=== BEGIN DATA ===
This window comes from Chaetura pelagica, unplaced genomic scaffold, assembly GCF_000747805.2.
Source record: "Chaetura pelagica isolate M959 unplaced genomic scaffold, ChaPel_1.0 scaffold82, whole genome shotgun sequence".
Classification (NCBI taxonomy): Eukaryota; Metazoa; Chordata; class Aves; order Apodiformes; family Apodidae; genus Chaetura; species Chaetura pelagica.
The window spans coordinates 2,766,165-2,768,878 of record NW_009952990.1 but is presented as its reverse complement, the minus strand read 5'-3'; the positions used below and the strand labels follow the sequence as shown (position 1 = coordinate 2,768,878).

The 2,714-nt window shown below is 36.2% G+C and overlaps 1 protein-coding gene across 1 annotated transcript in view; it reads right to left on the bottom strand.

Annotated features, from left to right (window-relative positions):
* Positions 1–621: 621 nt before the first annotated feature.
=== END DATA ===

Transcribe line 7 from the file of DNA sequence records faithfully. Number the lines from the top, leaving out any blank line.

* Positions 1–621: 621 nt before the first annotated feature.